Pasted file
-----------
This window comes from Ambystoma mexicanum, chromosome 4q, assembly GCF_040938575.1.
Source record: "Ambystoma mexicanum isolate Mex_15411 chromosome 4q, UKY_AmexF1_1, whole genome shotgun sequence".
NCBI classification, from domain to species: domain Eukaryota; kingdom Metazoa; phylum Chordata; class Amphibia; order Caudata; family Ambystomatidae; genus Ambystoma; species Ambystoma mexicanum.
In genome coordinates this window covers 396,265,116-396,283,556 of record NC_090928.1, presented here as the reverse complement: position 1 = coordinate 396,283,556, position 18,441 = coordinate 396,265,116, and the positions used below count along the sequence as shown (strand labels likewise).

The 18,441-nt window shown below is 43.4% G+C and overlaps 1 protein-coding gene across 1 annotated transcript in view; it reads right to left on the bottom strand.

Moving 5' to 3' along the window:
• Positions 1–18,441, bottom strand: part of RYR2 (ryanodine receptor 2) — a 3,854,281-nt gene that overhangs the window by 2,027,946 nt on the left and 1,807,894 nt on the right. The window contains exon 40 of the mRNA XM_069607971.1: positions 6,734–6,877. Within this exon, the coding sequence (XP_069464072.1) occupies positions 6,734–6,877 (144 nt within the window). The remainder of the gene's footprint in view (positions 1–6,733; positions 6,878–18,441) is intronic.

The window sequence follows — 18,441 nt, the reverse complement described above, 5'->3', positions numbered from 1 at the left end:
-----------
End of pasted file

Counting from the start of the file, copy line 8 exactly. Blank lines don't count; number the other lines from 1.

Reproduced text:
The window sequence follows — 18,441 nt, the reverse complement described above, 5'->3', positions numbered from 1 at the left end: